A couple of adventurers — currently on a nearly 1,600-mile Kayak trip from the source of the Wabash River to the Gulf of Mexico — made a stop in Terre Haute on Sunday.
John Abnet and his wife, LaNae, parked a pair of yellow kayaks on the boat ramp at Fairbanks Park before enjoying an afternoon on the Wabash riverfront. The 17-foot long kayak — named Work — is John’s, and the 15-foot one called Pray is LaNae’s. Their Terre Haute stop marks the 300-mile point of their journey.
The residents of Berne, which is 35 miles south of Fort Wayne, started the trip on April 1.
But the beginning of their trip was not by boat, but on foot. As they sat on a bench in the Terre Haute park, John Abnet said they walked 18 miles through an Ohio farmer’s field and the headwaters of the Wabash River, “which is nothing more than a drain pipe with water flowing from it,” the couple wrote on the daily journal posted on their website, www.separateboats.com.
“It’s just too small to put a boat in,” John said. They walked to Fort Recovery, Ohio, where the body of water became wide enough to launch the kayaks, which they did on April 4. From there, they logged about 100 miles per week.
John, 53 and LaNae, 52, have been planning for the trek for about a year. Their kayaks are filled with supplies, including three sets of clothes, utensils, a tent and cooking equipment.
“Just the bare minimum of what you need,” LaNae said.
But their food is “unique,” John said. “My wife dehydrated and vacuum-packed all of our meals,” he said. Most of the food came from their garden, he added. “It’s delicious.”
The couple has traveled 300 miles now, but they still have 1,291 miles more to New Orleans, La., and the Gulf of Mexico. The trip is a total of 1,591 miles, crossing through three rivers: the Wabash, the Ohio and the Mississippi. The couple is on the journey for the experience and also to raise $40,000 for The Fortress, a charity that provides a home for unwed pregnant girls in Kampala, Uganda, in Africa, John said.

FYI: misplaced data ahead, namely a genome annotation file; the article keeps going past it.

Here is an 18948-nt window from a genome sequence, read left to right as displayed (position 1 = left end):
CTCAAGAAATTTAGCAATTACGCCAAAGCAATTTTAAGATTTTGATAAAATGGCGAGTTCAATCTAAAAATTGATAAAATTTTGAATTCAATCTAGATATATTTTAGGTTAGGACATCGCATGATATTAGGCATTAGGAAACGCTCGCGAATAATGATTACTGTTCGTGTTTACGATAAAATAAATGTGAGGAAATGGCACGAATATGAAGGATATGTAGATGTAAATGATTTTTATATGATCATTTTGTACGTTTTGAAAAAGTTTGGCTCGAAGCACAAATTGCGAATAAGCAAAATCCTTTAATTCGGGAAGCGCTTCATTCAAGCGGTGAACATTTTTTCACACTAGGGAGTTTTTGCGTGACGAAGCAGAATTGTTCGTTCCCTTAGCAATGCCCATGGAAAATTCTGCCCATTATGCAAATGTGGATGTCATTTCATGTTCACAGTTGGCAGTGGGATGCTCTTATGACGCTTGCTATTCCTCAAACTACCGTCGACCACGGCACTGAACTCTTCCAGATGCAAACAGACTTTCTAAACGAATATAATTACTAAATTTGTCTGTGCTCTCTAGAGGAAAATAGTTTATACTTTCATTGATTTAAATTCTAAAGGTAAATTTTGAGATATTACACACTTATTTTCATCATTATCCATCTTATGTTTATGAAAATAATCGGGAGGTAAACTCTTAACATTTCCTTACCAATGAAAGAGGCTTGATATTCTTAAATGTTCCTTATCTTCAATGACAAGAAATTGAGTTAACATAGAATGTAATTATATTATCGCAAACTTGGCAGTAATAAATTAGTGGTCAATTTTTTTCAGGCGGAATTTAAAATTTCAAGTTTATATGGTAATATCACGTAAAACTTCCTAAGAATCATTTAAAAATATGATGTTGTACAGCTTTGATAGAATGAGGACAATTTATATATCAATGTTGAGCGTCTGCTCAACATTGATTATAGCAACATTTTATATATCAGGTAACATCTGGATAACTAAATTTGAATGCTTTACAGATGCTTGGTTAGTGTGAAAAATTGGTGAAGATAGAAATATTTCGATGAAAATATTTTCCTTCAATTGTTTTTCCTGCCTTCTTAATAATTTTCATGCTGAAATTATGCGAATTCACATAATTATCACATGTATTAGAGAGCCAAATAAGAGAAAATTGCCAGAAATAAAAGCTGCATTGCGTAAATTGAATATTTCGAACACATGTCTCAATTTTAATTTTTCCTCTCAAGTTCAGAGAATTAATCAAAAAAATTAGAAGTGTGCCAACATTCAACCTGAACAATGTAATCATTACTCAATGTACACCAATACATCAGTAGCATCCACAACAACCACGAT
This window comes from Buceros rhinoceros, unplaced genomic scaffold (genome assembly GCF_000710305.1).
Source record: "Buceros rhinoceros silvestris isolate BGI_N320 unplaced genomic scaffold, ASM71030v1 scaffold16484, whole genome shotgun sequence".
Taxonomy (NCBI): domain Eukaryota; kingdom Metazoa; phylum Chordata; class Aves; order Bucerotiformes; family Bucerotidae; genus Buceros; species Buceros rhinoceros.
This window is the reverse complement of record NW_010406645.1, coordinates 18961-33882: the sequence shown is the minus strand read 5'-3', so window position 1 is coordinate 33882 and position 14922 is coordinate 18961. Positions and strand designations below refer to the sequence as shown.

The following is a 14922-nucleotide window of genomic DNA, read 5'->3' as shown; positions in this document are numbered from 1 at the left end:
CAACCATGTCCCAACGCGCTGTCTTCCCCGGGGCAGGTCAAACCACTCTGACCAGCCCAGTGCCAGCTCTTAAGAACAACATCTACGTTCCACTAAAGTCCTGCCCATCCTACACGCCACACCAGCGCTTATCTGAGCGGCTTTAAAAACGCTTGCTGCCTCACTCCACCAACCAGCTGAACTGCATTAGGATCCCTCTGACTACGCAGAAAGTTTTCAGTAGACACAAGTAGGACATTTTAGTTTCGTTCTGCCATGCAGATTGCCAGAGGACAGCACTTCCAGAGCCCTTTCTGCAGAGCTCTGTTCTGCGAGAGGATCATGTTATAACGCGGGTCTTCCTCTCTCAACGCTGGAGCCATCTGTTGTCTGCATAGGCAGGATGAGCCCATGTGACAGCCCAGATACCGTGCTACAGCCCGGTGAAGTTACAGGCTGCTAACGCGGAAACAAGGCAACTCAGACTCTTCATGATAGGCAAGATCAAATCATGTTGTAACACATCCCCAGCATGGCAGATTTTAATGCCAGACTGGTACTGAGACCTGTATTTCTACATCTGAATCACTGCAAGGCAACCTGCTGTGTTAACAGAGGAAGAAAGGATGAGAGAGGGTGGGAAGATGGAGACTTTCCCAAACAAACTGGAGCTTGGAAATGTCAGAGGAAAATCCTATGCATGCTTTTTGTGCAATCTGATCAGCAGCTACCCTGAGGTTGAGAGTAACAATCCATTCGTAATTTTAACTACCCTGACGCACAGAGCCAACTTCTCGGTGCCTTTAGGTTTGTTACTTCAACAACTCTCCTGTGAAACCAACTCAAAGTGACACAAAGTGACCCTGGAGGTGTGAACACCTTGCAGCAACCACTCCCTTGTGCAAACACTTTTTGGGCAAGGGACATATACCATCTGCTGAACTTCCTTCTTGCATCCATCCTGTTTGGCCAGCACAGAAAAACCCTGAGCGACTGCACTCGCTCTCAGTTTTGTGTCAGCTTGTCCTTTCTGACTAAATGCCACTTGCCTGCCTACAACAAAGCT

“Life’s short,” John said of his reasons for embarking on the trip. “We’re not getting any younger. We still have good enough health to do something like this.”
They anticipate arriving at the Gulf around Aug. 1, where John’s brother, Del Abnet, wife Becky, and dog Cocoa, will meet them for the journey home — by truck. Del and Becky, Fort Wayne residents, visited John and LaNae Sunday on the riverfront.
John and LaNae planned to spend the night in Terre Haute before going back on the river this morning. They spent Saturday night in Clinton.
John said one of the challenges of the journey so far was having to navigate around the “man-made” structures in the river, including dams. It was muddy and very hard to get out, too, the couple said. But the trip has allowed them to meet many different people. “We have met so many wonderful people along the way,” LaNae said. “We’ve met new friends.”
The river adventure also opened their eyes to perspectives not many people experience.
“It’s a different view,” LaNae said. “You see things that you can’t see from the road.”
The river adventure is slower than driving, so it allows them time to appreciate what they’re seeing, she said. They also witnessed the blooming of the trees and leaves with each passing spring day, she added.
“There’s just more to it than what you see driving over a bridge,” John said. “You constantly have something around you going on.”
Reporter Dianne Frances D. Powell can be reached at 812-231-4299 or email@example.com. Follow her on Twitter @TribstarDianne.